As the MasR has been suggested to participate in several physiological processes, definitive elucidation of the signaling mechanisms involved in triggering its actions is essential to develop agents that could modulate its function. Accordingly, the aim of this work was to further characterize the signaling pathways triggered by the MasR. To do that, we measured cAMP and Ca2+ levels in both naïve and MasR transfected cells in basal conditions and upon incubation with putative MasR ligands. Besides, we evaluated activation of ERK1/2 by Ang-(1–7) in MasR transfected cells. Results indicated the existence of a high degree of MasR constitutive activity toward cAMP modulation. This effect was not mediated by the PDZ-binding motif of the MasR but by receptor coupling to Gαi-adenylyl cyclase signaling pathway. Modulation of cAMP levels was also observed after incubation with Ang-(1–7) and AVE 0991. We also provide evidence for lack of MasR-associated modulation of Ca2+ levels by Ang-(1–7). Finally, the MasR attenuated Ang-(1–7) induced ERK phosphorylation mediated by AT1R.
Materials and Methods
Angiotensin-(1-7), cell culture medium, bovine serum albumin (BSA), isobutyl methylxanthine (IBMX), cAMP, forskolin, Ang-1-7, FURA-2AM, histamine dihydrochloride, triton X-100, pertussis toxin and protease inhibitors were obtained from Sigma Chemical Company (St. Louis, MO, United States). Fetal calf serum was from Natocor (Argentina). [3H] cAMP, was purchased from PerkinElmer Life Sciences (Boston, MA, United States). AVE 0991: 5-formyl-4-methoxy-2-phenyl-1-[[4-[2-ethylaminocarbonylsulfonamido-5-isobutil-3-thienyl] phenyl]-methyl]imidazole was obtained from ApexBio Technology LLC (Houston, TX, United States). Other chemicals used were of analytical grade and obtained from standard sources.
A pcDNA3.1(+)-myc-MasR expression construct corresponding to the human MasR (accession number: NM_002377.2) fused to the c-myc tag peptide at N-terminal was acquired from Life Technologies (Grand Island, NY, United States). An empty vector [pcDNA 3.1 (+)] was used both as negative control and to deliver an equal amount of plasmid per transfection in all the experiments. A pcDNA3.1(+)-myc-MasR-ΔPDZ expression construct corresponding to the human MasR, fused to the c-myc tag peptide at N-terminal, and lacking the last five amino acids (Val-Glu-Thr-Val-Val) was acquired from Life Technologies (Grand Island, NY, United States). A pZN-Gαi2 plasmid coding for rat Gαi2 was a generous gift from Dr. J. S. Gutkind (Moores Cancer Center, University of California, San Diego).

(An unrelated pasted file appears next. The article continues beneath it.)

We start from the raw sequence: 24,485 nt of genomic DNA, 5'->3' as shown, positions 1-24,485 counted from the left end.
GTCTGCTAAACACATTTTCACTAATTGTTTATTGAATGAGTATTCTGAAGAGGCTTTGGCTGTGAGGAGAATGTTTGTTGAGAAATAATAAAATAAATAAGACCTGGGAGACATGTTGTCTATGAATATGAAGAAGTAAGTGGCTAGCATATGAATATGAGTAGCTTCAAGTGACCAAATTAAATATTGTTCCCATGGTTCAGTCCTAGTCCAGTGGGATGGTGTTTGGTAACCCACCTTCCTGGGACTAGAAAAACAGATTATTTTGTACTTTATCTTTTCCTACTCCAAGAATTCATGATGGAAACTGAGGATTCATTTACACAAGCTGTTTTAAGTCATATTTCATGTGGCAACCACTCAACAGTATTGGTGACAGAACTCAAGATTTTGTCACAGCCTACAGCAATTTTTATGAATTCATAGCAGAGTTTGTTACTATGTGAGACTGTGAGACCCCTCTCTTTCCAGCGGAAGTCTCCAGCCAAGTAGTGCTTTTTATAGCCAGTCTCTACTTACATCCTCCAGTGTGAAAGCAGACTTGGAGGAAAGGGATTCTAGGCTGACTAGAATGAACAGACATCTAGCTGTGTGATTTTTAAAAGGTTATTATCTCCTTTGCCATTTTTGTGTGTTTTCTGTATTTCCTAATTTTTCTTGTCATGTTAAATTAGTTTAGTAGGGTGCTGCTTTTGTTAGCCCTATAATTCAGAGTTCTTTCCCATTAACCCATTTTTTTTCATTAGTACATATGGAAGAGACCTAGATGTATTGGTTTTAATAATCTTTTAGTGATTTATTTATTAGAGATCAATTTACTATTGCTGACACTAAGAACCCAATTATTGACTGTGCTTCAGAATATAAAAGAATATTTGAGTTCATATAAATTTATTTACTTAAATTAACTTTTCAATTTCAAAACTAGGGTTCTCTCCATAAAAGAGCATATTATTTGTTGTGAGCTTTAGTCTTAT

Cell Culture and Transfections
HEK293T (human embryonic kidney) and A549 (human lung carcinoma) cells were cultured in Dulbecco’s modified Eagle’s medium (DMEM) supplemented with 10% fetal calf serum and 50 μg/ml gentamicin. Cultures were maintained at 37°C in humidified atmosphere containing 5% CO2. For transient transfections, cells were grown to 80–90% confluency and the cDNA constructs were transfected using the K2 Transfection System (Biontex, Munich, Germany). The transfection protocol was optimized as recommended by the suppliers. Assays were performed 48 h after transfection. For RNA interference experiments, cells were grown to 80–90% confluency and were cotransfected with pcDNA 3.1 or pcDNA 3.1/myc-MasR plasmids and Non-Targeting siRNA (UAAGGCUAUGAAGAGAUAC) or human AT1R siRNA (AUACGUGACUGUAGAAUUG) (100 nM) (Horizon Discovery Ltd., Cambridge, United Kingdom) using the K2 Transfection System. The transfection protocol was optimized as recommended by the suppliers. Assays were performed 48 h after transfection.
Western Blot Assay
In Western blot assays directed to determine ERK1/2 phosphorylation levels, cells were serum starved for 8 h. In concentration-response assays, cells were incubated with the indicated concentrations of Ang (1–7) for 5 min; in time-course experiments, cells were incubated at the indicated periods of time with Ang (1–7) at a final concentration of either 1.10-10, 1.10-9, or 1.10-7 M. After stimulation cells were washed and lysed in lysis buffer [1% Triton, 100 mM Hepes, 100 mM sodium pyrophosphate, 100 mM sodium fluoride, 10 mM EDTA, 10 mM sodium vanadate, 2 mM phenylmethylsulfonyl fluoride (PMSF) and 0.035 trypsin inhibitory units/ml aprotinin (pH 7.4)] and sonicated to shear DNA. Resulting homogenates were centrifuged at 15,700 g for 30 min at 15,700 g to remove insoluble material. Protein concentration in the supernatant was determined by the BCA assay (Pierce BCA Protein Assay Kit, Thermo Fisher Scientific, MA, United States). Equal amounts of proteins were denatured by boiling 5 min in Laemmli buffer (50 mM Tris–HCl pH 6.8, 2% SDS, 100 mM 2-mercaptoethanol, 10% glycerol and 0.05% bromophenol blue). In Western blot assays directed to determine MasR protein expression levels, cells were washed, lysed at room temperature in Laemmli buffer and sonicated to shear DNA. Heat treatment of samples was avoided to prevent aggregation of overexpressed MasR. Total cell lysates were resolved by SDS-PAGE, blotted and incubated with primary antibodies anti-myc (cat# 2272), anti-pERK1/2 (Thr202/Tyr204) (cat# 9101), anti-ERK1/2 (cat# 9102) (Cell Signaling Technology, Beverly, MA, United States) or anti-βtubulin (cat# 6046) (Abcam, Cambridge, MA, United States). After incubation for 1 h at room temperature with a horseradish peroxidase-conjugated anti-rabbit antibody (cat# sc-2004) (Santa Cruz Biotechnology, Santa Cruz, CA, United States), reaction products were revealed by enhanced chemiluminescence (ECL Plus, Pierce, Rockford, IL, United States).